A few weeks ago I posted about how moderating a debate or candidate forum is a losing proposition. It’s almost impossible to end with over half the audience happy with your performance. Moderators who challenge a candidate will be scorned by that candidate’s supporters. Moderators who don’t challenge candidates may come off as meek and lose face with partisans on both sides. Challenging a candidate tends to hurt the moderator’s future career, so I wouldn’t expect a lot of fireworks coming from Lester Holt later today.
Since I wrote that post, both campaigns have argued over whether the moderator should act as a fact checker. Trump laid some of the groundwork last week by claiming that Holt is a Democrat, even though he is registered as a Republican. Here’s Robby Mook, Clinton campaign manager, appearing on ABC’s This Week:
“All that we’re asking is that if Donald Trump lies, that it’s pointed out. It’s unfair to ask that Hillary Clinton both play traffic cop with Trump, make sure that his lies are corrected, and also to present her vision for what she wants to do for the American people.”
As we might expect, Trump campaign manager Kellyanne Conway disagreed:
“I really don’t appreciate campaigns thinking it is the job of the media to go and be these virtual fact-checkers and that these debate moderators should somehow do their bidding,”
Historically, the question of whether debate moderators should be aggressive fact checkers was not a partisan issue. Candidates and journalists favored staying out of the way and letting the candidates be the story. Janet Brown, head of the committee that organized the presidential debates, endorsed this view on CNN yesterday. For this election cycle, many journalists and pundits have argued Trump requires special rules (see this Slate interview with the executive editor of the New York Times, then see Jay Rosen here for a longer version of that argument). As a moral issue, I have favored moral aggressive fact checking since I first got the right to vote in a presidential election. However, I also felt confident in my ability to evaluate candidates’ ability to tell the truth without relying on the moderator.
The more time I spend studying journalism and then watching sports in my free time, the more I doubt whether any moderator could meet my fact-checking expectations. In the last week I saw a pitch right in the middle of the strike zone get called a ball. That umpire faced an easy, objective, technical call and got it wrong. I went to UCLA, which means I have seen a lot of Pac-12 sports. If you’re a college sports fan, you won’t be surprised that when I typed “pac 12 refs” in to Google the first auto-complete is “are the worst.” The conference’s officials are notorious for baffling and inconsistent interpretation of the rules for football and basketball. Then again, even the best officials in the sports world make mistakes. Why do we expect debate moderators to be perfect?
When I was a reporter, I made a bunch of mistakes in interviews. Sometimes I caught people lying to me right away. Sometimes I had to look things up afterwards. There were a lot of times when I looked back in my notes and didn’t have as much material as I thought I did, and I really wish I could have followed up on things. On a national stage, with less cooperative sources in Donald Trump and Hillary Clinton, catching all the lies is much harder.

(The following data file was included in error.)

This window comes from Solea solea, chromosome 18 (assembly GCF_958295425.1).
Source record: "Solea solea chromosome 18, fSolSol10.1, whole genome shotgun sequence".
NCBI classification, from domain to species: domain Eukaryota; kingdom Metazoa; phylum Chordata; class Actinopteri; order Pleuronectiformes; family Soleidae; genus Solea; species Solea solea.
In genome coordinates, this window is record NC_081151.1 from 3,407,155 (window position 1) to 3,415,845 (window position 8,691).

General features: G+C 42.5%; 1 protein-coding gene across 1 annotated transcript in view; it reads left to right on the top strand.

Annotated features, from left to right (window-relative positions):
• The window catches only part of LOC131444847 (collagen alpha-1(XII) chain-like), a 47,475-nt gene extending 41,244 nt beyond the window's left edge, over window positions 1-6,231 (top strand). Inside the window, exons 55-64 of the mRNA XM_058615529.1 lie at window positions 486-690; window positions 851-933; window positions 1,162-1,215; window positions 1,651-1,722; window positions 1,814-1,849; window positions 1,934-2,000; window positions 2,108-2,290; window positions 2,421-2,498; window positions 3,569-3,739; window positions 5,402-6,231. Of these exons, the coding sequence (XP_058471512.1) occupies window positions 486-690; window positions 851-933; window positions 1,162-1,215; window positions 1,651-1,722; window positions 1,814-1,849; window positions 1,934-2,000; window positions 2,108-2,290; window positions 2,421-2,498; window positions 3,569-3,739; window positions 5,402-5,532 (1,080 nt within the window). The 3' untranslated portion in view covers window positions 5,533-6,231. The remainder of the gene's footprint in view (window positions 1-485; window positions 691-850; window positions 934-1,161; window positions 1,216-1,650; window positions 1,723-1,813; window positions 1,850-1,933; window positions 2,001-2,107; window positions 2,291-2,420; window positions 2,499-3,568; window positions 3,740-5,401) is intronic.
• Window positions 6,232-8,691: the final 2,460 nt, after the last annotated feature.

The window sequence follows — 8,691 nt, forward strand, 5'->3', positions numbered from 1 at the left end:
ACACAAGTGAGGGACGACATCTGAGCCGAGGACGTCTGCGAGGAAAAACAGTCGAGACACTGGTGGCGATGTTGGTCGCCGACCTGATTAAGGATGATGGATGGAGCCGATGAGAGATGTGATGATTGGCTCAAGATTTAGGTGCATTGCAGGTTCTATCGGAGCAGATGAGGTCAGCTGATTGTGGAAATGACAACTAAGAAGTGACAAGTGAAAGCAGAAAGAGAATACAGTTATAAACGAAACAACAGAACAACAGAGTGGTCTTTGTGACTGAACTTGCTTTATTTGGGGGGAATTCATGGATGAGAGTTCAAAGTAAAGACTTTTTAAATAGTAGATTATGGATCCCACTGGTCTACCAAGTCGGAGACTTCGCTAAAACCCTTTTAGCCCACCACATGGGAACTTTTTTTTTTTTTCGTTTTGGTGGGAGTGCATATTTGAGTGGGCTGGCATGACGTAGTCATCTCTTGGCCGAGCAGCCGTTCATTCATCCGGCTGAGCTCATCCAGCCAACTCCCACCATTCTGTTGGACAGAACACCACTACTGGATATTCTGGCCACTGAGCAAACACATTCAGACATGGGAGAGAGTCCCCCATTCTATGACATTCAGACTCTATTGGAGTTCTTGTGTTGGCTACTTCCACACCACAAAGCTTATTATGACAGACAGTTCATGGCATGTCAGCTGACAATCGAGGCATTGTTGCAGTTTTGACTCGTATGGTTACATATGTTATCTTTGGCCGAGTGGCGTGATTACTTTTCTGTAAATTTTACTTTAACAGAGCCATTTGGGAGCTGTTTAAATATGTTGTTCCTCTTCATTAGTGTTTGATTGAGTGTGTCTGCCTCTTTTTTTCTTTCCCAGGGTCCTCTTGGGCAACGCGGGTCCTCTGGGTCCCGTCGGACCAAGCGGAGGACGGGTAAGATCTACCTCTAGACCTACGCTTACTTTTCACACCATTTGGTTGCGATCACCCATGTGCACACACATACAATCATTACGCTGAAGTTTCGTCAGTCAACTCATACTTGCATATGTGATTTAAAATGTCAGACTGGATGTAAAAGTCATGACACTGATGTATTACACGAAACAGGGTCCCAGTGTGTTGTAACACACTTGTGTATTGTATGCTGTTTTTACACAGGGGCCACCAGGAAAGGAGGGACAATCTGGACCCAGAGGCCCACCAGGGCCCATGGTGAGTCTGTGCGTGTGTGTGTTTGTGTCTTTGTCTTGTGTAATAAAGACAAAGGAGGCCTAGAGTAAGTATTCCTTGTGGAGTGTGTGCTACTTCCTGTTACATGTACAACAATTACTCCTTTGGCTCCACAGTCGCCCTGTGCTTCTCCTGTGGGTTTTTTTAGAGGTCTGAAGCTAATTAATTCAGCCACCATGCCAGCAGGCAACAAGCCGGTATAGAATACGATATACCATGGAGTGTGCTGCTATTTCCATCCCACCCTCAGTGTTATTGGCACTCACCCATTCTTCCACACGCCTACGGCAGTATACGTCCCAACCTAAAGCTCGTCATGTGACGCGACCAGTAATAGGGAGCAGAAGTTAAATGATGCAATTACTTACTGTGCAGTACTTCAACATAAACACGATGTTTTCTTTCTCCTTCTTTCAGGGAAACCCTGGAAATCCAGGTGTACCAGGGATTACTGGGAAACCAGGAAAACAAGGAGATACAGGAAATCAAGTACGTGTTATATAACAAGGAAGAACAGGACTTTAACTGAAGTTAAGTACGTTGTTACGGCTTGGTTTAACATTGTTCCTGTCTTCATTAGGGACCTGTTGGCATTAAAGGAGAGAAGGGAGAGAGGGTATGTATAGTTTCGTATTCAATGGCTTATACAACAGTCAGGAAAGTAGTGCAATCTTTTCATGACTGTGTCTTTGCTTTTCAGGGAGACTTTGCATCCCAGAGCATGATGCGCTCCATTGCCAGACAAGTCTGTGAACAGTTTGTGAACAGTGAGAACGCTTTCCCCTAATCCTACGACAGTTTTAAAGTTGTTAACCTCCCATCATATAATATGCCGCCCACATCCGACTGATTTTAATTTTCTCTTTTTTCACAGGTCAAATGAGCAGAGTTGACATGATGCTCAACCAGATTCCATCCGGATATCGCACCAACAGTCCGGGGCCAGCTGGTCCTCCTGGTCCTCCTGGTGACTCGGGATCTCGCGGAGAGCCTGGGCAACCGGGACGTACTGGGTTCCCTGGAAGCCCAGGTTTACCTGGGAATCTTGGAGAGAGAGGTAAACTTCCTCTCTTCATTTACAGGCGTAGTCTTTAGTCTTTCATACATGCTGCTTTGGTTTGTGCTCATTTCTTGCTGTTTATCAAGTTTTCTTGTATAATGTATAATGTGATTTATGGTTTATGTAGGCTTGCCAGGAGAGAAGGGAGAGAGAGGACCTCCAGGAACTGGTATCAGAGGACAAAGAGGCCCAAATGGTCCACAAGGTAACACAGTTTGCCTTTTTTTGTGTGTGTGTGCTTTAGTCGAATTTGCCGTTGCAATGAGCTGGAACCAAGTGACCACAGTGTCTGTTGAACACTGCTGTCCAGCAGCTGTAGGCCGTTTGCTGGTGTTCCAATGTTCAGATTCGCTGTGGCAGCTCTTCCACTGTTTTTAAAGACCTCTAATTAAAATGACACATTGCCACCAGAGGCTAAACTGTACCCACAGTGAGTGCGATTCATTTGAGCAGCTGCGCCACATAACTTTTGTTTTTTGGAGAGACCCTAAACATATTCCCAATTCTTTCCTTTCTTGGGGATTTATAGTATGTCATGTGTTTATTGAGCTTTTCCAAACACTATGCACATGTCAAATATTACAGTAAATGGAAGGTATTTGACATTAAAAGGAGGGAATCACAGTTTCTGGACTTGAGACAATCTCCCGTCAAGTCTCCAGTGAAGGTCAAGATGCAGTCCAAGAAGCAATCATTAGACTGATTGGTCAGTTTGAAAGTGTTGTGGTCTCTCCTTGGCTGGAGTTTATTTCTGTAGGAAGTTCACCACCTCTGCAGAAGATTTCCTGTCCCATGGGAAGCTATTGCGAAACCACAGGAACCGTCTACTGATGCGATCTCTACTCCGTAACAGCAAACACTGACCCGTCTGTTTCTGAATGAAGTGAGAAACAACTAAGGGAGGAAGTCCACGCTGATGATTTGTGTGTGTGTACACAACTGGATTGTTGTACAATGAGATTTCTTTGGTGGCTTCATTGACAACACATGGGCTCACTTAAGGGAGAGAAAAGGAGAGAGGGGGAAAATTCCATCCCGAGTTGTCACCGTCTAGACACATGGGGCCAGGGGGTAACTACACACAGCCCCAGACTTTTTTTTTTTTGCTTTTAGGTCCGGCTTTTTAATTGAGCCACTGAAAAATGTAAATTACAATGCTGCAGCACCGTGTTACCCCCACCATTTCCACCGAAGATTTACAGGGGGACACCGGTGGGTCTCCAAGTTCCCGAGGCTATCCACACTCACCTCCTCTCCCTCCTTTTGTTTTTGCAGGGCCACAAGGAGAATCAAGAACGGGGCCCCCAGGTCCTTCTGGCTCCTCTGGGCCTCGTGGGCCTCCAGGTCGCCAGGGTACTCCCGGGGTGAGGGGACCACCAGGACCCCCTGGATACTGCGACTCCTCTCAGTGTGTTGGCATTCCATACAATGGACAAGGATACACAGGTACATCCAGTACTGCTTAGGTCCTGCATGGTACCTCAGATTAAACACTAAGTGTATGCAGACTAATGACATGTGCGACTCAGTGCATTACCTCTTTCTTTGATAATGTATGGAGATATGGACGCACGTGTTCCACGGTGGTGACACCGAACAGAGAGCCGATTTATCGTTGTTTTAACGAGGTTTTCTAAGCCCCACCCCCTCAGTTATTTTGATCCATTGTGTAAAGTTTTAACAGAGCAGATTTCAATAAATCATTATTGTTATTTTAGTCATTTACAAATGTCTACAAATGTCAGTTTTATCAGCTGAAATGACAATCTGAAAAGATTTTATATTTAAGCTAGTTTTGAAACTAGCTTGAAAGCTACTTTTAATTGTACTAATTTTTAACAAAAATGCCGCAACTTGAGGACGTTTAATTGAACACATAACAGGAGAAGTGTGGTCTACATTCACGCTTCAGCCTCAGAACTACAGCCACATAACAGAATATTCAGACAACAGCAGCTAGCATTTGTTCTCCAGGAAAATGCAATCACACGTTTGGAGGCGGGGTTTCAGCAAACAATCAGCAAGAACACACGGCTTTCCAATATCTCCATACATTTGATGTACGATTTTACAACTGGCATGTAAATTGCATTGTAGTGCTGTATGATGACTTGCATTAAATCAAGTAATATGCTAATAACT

As much as I care about sports, I think the risks of a “blown call” in live fact-checking of a presidential debate is much more serious. Sports leagues have universally adopted the use of supplemental off-field officials as a way to get calls right. Professional reviews from the league office help insulate the on-field officials from hostile crowds. It seems absurd to expect Lester Holt or any other moderator to do the entire job by their lonesome, with no help. Marvel’s latest superhero couldn’t achieve that feat, let alone a real person.
Simulating How a Jury of Fact Checkers Would Work
Since I am also a stats person, I decided to run a few very simple simulations to try and explain why moderator error is a bigger risk than people realize, and how a large jury of outside fact checkers could solve the problem. Let’s assume that if Clinton and Trump talked forever, they would each say 10,000 things that are fact-checkable and false. It’s probably best to call them the Clinton lying bot and the Trump lying bot, because this isn’t a simulation of how often candidates lie. This is a simulation of how well moderators could catch lying and what could happen when moderators are imperfect. (We could call them the ice bot and the fire bot instead of naming them after candidates; it makes no difference to Stata.)
I started by creating an aggressive, skilled, courageous moderator. This moderator will roll a six-sided die every time one of the candidate bots lies to them. On a 1, they don’t notice the lie right away. On a 2 through 6, they challenge the lie the next time they get to speak. No, I don’t expect a debate moderator to do any better than this while they also have to think about how to fit a large range of topics in to a small time frame.